WWII: Can you describe the scene around your tank?

Langanke: Some 20 to 30 meters in front of us a group of paratroopers had been mowed down by the first air attack. Among those pilots must have been some extremely queer characters. Time and again they buzzed this group and fired into the dead bodies. They flew just above the treetops, so they must have seen all the details. Slowly the limbs were torn off, the intestines were spilled. It's one of the most terrible impressions I remember from the war. The gunner had a view out of the tank with his sighting telescope and its narrow field of vision. That, unfortunately, was pointed at this group of dead soldiers. In this tremendous stress we all had to suffer, the horrible sight tipped the scale, and he cracked up. Hollering and swearing, he wanted to get out. He was for a short while out of his mind. I drew my pistol and stuck the barrel in his neck, hollered back at him and told him to stop playing the crazy idiot. He immediately got back to normal. This man was one of the finest comrades we had, absolutely reliable, sturdy and imperturbable. But I am sure every man exposed long enough to really extreme pressure will have a weak moment.



WWII: Clearly the pressure was mounting. How did you keep your group together?

Langanke: I had to change the situation somehow. We started the motor, turned to the right and hit the hedgerow regardless of the danger for our drive sprockets and reduction drives. Behind the hedgerow there was a very big orchard where we could hide. The planes strafed and bombed that area for a while but then lost interest and gave up. Soon thereafter, one of the roaming soldiers told us that close by, in a bunker at a farmhouse, a regimental commander of some infantry and 10 or 12 officers sat together. I assumed they were discussing what action to take to cross the Hambye-Roncey Road and continue their retreat. I told my crew I would run over and find out how we could join this group. Still close to my tank, I got caught in a burst of artillery fire. All around me shells fell. I felt forlorn, hit the ground and started crawling around in an absolutely senseless way. It was my breakdown. When I had myself under control again, I first ascertained that my crew hadn't seen me. Most probably there is no closer and unrestricted comradeship than in a tank crew that has to live and fight together through real hard times. If they had watched me crawling, those nice guys would have asked me -- in a mighty compassionate way, of course -- what kind of beetles I was trying to catch or was it moles or other nonsense like that.


An American halftrack rumbles through the wreckage of Roncey. During his escape, Langanke’s column stumbled upon several halftracks, destroyed them and drove off their crews. (NATIONAL ARCHIVES)


WWII: Once you regained your composure, did you continue to the farm?

Langanke: I got to the bunker, snapped to attention and reported to the regimental commander and asked for orders. He didn't have any for me, and I left the shelter. For the next two or three hours I was quite busy. I ran back 200-300 meters down the road looking for vehicles from our task force and others. Most of the men who had abandoned their vehicles were back now. I found two operable Panthers and one Panzerkampfwagen IV. With them I was able to move enough obstacles so that our halftrack and wheeled vehicles could pass. We formed quite a column. I told those with me that, come darkness, we would break out. I reported this fact to the regimental commander and checked in another two or three times. He finally told me not to make any noise and wait. He would, under cover of darkness, sneak stealthily through the American blockade with his infantry and all the stragglers, without shooting. I thought he was kidding me, because that was mere nonsense.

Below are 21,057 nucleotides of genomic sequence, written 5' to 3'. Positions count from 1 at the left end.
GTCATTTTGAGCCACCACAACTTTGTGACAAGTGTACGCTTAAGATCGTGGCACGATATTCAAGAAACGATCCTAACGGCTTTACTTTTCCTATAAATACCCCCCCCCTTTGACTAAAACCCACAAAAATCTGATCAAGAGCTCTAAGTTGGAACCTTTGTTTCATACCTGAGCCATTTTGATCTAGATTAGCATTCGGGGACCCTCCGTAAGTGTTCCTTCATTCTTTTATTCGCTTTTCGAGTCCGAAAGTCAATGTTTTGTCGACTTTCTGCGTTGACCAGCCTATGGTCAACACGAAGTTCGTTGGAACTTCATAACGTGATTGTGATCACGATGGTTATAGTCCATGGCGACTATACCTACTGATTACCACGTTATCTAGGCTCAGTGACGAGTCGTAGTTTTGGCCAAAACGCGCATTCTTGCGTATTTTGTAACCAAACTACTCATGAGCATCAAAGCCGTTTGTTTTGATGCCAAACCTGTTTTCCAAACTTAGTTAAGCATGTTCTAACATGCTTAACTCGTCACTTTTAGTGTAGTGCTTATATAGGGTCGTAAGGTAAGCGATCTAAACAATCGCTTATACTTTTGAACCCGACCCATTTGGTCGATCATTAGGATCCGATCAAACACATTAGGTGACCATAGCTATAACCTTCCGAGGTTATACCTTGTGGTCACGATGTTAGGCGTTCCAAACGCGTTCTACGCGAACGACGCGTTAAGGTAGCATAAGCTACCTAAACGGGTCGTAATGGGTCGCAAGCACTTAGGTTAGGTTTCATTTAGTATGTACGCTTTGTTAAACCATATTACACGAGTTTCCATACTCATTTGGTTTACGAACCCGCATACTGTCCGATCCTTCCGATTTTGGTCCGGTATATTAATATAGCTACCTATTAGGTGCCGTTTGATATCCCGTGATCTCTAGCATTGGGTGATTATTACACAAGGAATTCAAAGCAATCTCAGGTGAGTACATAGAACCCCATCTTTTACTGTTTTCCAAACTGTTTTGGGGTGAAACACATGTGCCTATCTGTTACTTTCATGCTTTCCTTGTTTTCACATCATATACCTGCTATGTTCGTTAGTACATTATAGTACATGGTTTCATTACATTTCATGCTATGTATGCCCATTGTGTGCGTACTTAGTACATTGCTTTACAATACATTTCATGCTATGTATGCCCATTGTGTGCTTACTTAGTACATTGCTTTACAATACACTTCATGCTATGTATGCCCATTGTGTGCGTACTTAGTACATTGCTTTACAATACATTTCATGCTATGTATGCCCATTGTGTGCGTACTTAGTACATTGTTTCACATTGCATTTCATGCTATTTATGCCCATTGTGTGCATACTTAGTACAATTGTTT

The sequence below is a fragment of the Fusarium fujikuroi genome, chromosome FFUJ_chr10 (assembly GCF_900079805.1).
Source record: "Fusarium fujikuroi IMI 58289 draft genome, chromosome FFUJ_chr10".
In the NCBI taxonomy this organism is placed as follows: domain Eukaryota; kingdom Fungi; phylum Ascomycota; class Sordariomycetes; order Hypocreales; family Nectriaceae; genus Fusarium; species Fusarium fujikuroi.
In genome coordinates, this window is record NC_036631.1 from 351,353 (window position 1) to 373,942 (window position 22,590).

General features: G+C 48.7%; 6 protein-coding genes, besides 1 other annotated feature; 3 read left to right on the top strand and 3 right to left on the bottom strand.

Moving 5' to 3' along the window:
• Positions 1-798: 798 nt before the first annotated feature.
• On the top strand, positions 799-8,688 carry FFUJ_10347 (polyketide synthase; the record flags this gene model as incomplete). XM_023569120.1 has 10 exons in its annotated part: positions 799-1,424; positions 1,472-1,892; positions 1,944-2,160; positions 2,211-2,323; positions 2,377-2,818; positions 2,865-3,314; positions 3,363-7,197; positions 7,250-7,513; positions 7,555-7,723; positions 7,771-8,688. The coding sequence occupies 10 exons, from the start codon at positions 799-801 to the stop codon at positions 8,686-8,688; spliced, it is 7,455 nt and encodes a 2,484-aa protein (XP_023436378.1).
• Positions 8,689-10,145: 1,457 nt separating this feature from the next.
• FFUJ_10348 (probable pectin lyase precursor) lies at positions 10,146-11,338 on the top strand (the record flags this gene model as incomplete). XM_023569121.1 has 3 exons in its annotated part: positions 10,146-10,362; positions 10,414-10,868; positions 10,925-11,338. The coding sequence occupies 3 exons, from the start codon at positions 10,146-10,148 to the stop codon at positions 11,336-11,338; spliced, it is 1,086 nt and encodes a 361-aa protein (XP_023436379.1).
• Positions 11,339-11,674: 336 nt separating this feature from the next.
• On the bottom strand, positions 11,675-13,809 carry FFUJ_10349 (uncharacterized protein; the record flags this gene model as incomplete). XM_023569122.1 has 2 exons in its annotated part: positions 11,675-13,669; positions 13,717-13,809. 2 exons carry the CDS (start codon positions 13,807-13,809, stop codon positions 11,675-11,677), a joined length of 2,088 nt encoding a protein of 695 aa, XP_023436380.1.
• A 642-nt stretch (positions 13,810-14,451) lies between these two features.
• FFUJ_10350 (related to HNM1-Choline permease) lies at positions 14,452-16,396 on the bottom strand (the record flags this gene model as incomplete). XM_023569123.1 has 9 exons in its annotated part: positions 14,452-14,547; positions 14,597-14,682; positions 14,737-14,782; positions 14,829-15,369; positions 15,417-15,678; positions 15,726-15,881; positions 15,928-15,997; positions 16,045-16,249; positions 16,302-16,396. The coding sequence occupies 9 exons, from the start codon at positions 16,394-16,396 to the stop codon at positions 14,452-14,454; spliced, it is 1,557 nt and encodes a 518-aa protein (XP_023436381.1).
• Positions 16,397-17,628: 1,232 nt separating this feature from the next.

WWII: It sounds like that officer was losing his nerve.

Langanke: Shortly after my last encounter, some seasoned parachute noncoms came and said to me: "You poor bastard. You're the only one around here who doesn't know what's cooking. Those guys don't plan anything. They are going to surrender." I felt ashamed for my stupidity. I went over to the bunker and told them I would start with my column at 2200 that evening and the hell with them. Then two officers came to my tank. One, a major, was the commander of an assault gun battalion, and the other was his adjutant. They had camouflaged their two vehicles in a sunken lane close by. They asked me whether they could join our column. By that time I had given up wondering why an officer of his rank would ask a platoon leader, who wasn't even an officer, if he could join instead of taking over command. I then drove with my tank back to the road and broke two passages through the hedgerow on the left side in order to pass the big gun and other destroyed vehicles in front of us. In the attempt to move the destroyed vehicles to the side of the road, one of my Panthers had broken a sprocket wheel and had to be abandoned.
1 posted on 09/26/2005 10:10:08 PM PDT by SAMWolf
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To: snippy_about_it; radu; Victoria Delsoul; w_over_w; LaDivaLoca; TEXOKIE; cherry_bomb88; Bethbg79; ...